Abelson says that investing in student mental health is good for both students and colleges. “At a time when so many of our colleges are paying attention to retention and graduation rates, and knowing we need to do better in addressing issues of equity in those arenas, addressing student mental health is essential,” she says. “We have data from the Healthy Minds Network demonstrating that it’s in the best interest of the institution’s bottom line, and that there’s huge return on investment for making investments in mental health.”
Charlotte West is a freelance education reporter. Her work has appeared in the Hechinger Report, USA Today, the Washington Post, and International Educator, among others.
Liability and Risk
How does this impact governance and the responsibilities of governing boards?
Institutions are facing a growing wave of need and demand for mental health services. Counseling centers are admirably stacking sandbags against that rising water, but as those responsible for an institution’s fiscal health, trustees know that there must be a limit to those sandbags.
One answer, to extend the metaphor, is to go “upstream” to the earliest interactions with prospective students and share with them the limitations of mental health services on campus. Rather than offering the blanket statements that are often made in admissions presentations—“free, unlimited counseling services” or “a psychiatrist on staff” when in reality, it’s an eight-hour-per- week contracted employee—colleges and universities need to talk honestly about service limitations— for example, that a center is only open from 8 a.m. to 6 p.m., and after-hours services are provided by a local agency or hospital emergency room.
Such honest conversations may result in families thinking more carefully about their students’ mental health needs. They may talk with their current providers about continuing care via Skype or phone, for example. They may request that pediatricians who have been prescribing medication for years continue to do so, even if students cannot be seen in the office as frequently. They may look outside the campus community for an appropriate provider and research ways for their students to receive treatment from that person.
The topics of liability and risk are critical in understanding how a college counseling center must structure its staff and response protocols. Counselors and psychiatrists at college counseling centers have found themselves the targets of litigation by students or their families who believed that a counselor provided inadequate treatment and, because of that treatment, harm occurred. A student’s suicide is often at the center of such litigation, although lawsuits resulting from harm caused to others by a mentally ill student are also becoming more commonplace. The 2007 Virginia Tech shooting may be the best-known example. Emerging case law is providing some guidance around the obligations of a counselor’s (and counseling center’s) treatment of a student, but, as is the case with all litigation-based instruction, it is happening slowly. In the meantime, thousands of students are seeking mental health services on their campuses.
Licensed counseling professionals generally have malpractice insurance adequate to support their defense in such a lawsuit, and, of course, colleges and universities carry their own liability insurance to cover such situations. But what may be overlooked in the legal wrangling is the cost of personnel hours and morale when a college counselor is named in a suit. Every hour a counselor must spend attending depositions, assembling records, strategizing with attorneys, or sitting through a trial is an hour that person is not available to work with a student in need. And the stress of being brought before a licensure board is as daunting as a lawsuit.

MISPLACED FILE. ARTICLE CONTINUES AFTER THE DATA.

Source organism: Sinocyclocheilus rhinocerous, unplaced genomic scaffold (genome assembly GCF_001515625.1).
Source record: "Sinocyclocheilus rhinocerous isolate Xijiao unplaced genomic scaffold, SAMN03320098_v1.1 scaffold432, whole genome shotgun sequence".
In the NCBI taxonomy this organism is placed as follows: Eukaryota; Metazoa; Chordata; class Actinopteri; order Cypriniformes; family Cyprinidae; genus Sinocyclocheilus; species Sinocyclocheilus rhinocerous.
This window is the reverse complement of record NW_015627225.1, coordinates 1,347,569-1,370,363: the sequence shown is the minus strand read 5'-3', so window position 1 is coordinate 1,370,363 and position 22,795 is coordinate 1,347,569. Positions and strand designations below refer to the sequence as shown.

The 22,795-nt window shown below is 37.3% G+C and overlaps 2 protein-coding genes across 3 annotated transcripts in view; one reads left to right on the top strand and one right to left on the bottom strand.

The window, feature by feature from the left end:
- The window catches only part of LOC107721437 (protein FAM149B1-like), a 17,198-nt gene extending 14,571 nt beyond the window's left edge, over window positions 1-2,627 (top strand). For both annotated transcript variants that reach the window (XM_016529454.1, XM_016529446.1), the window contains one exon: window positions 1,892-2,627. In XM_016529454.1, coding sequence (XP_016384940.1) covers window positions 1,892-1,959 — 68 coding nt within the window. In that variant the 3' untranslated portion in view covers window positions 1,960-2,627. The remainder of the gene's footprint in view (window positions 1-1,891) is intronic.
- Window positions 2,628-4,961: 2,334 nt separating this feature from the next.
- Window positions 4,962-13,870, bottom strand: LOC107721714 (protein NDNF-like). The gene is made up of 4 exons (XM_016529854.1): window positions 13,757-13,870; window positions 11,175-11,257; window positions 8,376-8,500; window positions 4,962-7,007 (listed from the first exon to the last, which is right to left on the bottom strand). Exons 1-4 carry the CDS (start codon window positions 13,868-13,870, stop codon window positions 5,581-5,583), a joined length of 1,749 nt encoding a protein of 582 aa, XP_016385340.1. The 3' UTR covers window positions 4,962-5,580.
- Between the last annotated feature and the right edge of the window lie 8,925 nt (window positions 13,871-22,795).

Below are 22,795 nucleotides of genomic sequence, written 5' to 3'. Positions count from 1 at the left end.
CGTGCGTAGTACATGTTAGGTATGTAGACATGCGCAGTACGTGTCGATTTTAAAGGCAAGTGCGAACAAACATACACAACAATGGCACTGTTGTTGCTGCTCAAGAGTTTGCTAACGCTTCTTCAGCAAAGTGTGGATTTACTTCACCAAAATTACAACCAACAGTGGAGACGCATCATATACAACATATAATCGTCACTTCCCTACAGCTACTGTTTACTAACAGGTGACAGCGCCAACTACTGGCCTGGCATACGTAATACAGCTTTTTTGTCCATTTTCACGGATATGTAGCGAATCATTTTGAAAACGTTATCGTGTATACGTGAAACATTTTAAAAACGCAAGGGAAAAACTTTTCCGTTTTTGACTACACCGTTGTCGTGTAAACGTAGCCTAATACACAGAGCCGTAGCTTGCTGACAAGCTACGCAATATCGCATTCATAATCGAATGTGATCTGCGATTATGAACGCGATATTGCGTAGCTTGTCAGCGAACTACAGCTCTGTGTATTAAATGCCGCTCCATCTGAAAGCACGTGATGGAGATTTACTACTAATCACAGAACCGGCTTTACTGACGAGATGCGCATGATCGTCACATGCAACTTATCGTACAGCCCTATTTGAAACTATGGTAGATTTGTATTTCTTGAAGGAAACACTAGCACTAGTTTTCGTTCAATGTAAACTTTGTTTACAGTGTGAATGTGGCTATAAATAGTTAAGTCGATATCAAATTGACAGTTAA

The threat of litigation becomes a more dire issue with each passing year as the number of students with serious pre-existing mental health conditions arriving on campus increases. While working with students who are struggling with the major life transitions endemic to this phase of life is the reason college counseling centers were developed in the first place, our campuses are seeing more and more students with not just serious mood and anxiety disorders but severe eating disorders and longstanding substance abuse issues, as well. In fact, the number of students coming to college in recovery from a serious drug or alcohol addiction is growing rapidly enough that “recovery housing” is becoming common on larger campuses. The state of New Jersey recently passed legislation requiring that state schools provide students with a sober housing option—an admirable idea, but one that brings with it more liability concerns.
The support provided by sober housing is intuitively recognized by anyone who has worked with students in any kind of support groups. Living with, and interacting with, students who share one’s challenges can be helpful. It is not hard, then, to imagine demands for housing that supports students with other mental and emotional health conditions. Clinically, this is an intriguing idea. From a resource perspective (primarily staffing), it is challenging. And from a risk perspective, it raises the question of an institution’s liability for admitting and promising support to a student with a known history of mental illness.
This should not be interpreted as a suggestion that colleges and universities deny acceptance to students with diagnoses of mental illness. Such students enjoy the protection of the Americans with Disabilities Act (ADA) and should be free from such discrimination. There’s also the more prosaic issue of some students developing mental or emotional disorders while in college. Late adolescence is, for example, a common period in life for the onset of bipolar disorder and schizophrenia. Substance abuse disorders often begin in college, as well.
-Lee Burdette Williams, PhD, is the senior director for mental health initiatives at the National Association of Student Personnel Administrators. This information was included in her article, “Under Pressure: The Growing Demand for Student Mental Health Services” in the May/June 2017 issue of Trusteeship magazine.